NEW YORK — Following a heartbreaking loss Sunday night in New York the Red Sox’ playoff chances were as slim as playoff chances can get. They have to win each of their remaining seven games while the Yankees have to lose each of their last six just to force a tie.
Despite that grim outlook, Boston leaves town with its head held high. The Sox are aware of the situation but they are also proud that they did not lie down against their rivals in a series capped by the Yanks’ 4-3 victory in 10 innings.
“We came in and we played balls out for three games, that’s all you can ask,” said Bill Hall, whose RBI single in the top of the ninth off Mariano Rivera tied the game 3-3. “We still have one game left that we can’t lose. We’re gonna continue to try to win out. We came in here and showed people what kind of character this team has. I’m proud of the way the guys played this weekend. It was unbelievable.”
Boston entered with no margin for error. It took a 10-8 slugfest in Friday’s opener and rode Jon Lester to a 7-3 win Saturday afternoon, opening up talk that they could still be alive when the Yankees come to Fenway Park next weekend. That alone lifted the morale and gave the Sox the impetus to lay it all on the line.
“If you really love this game you’re going to go out there and play your best,” said catcher Victor Martinez. “That’s what we did.”
The two victories, which were also the third and fourth consecutive losses for New York, forced Yankees manager Joe Girardi to give the ball to Phil Hughes on Sunday night, two days after saying he would bump Hughes to Wednesday in order to give his young All-Star some more rest in advance of the postseason.
With no playoff berth locked up just yet and Boston gaining ground by the day, Girardi’s decision exhibited the urgency of the situation. The Sox, knowing they were the ones who brought on that urgency, were proud to have stirred the pot and played an incredibly passionate series.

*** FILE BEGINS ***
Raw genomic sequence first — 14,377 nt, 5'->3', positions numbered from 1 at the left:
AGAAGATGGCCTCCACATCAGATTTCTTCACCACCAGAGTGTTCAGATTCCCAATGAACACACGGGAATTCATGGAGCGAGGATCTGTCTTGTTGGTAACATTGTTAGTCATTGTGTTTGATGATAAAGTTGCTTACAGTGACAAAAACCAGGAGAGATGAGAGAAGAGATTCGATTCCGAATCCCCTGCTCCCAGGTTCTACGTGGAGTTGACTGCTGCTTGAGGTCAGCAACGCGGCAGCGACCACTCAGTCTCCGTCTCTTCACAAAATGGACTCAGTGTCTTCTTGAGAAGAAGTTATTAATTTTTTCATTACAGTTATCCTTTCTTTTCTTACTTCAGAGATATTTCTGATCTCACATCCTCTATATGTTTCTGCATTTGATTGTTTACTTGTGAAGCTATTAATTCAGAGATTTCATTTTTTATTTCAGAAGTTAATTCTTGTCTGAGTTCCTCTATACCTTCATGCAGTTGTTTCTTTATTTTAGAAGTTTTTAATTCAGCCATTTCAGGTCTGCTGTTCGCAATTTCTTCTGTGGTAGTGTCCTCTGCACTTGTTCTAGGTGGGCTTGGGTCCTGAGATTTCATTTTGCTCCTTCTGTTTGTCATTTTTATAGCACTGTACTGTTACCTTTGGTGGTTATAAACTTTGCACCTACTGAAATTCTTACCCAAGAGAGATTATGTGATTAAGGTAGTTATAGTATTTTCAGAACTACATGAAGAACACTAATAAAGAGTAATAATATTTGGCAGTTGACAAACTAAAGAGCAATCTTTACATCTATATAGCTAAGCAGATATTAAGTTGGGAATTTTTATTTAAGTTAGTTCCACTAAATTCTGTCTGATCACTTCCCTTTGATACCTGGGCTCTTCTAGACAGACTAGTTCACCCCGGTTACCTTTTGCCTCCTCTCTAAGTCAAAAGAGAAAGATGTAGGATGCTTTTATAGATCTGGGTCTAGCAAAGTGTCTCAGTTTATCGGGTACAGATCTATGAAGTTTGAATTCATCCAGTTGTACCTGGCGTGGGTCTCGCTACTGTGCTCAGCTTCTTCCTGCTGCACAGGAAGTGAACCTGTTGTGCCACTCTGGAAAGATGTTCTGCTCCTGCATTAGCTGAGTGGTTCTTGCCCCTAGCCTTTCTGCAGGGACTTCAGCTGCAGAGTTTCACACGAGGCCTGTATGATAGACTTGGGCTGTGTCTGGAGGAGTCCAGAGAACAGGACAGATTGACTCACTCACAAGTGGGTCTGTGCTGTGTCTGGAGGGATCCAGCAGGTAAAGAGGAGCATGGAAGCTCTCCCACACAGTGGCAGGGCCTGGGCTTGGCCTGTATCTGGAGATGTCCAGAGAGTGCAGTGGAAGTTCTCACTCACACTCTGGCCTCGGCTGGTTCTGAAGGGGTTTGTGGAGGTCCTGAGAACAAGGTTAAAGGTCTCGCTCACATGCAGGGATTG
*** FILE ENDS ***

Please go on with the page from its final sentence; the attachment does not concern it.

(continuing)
“We put a little fear in their heart,” Hall said. "He planned on starting someone else. They ended up going with one of the aces of their staff. That gave us a lot of respect going into this game. They knew that it was almost a must-win for them.”
Sunday saw a little of everything, with the Sox going toe-to-toe with the Yanks in a classic duel between the two foes. Daisuke Matsuzaka outdueled Hughes for six innings before an Alex Rodriguez two-run shot in the seventh gave New York its first lead in 28 innings.
Two singles, four stolen bases and a sacrifice fly by Mike Lowell, who had not started two straight games after taking a grounder off his head Friday, capped the rally off Rivera.
Jonathan Papelbon blew his eighth save in a nail-biting bottom half of the inning and a bases-loaded walk issued by Hideki Okajima in the 10th gave the Yanks a walk-off win.
It was the Sox who walked off, headed for the sunset. Meanwhile, the Bronx Bombers chased each other around the infield like a pack of kids breaking for recess. Had Boston’s rally held up, the weight of the world would’ve been on the shoulders of the New Yorkers as they went to Toronto. When the winning run touched home that weight was lifted, and the Yanks showed their relief.
Although that scene will make many in New England a bit nauseous, the Red Sox will take comfort in knowing they made the Yankees sweat.
“For us to just come in here and lay down and give them three wins is not our ballclub,” Papelbon said. “We’re gonna go out there and fight and battle to the end, just like everybody did tonight.”
The final nail in the coffin still needs to come before that “X” can be put next to New York in the standings. At least it didn’t arrive while the Sox were in town.
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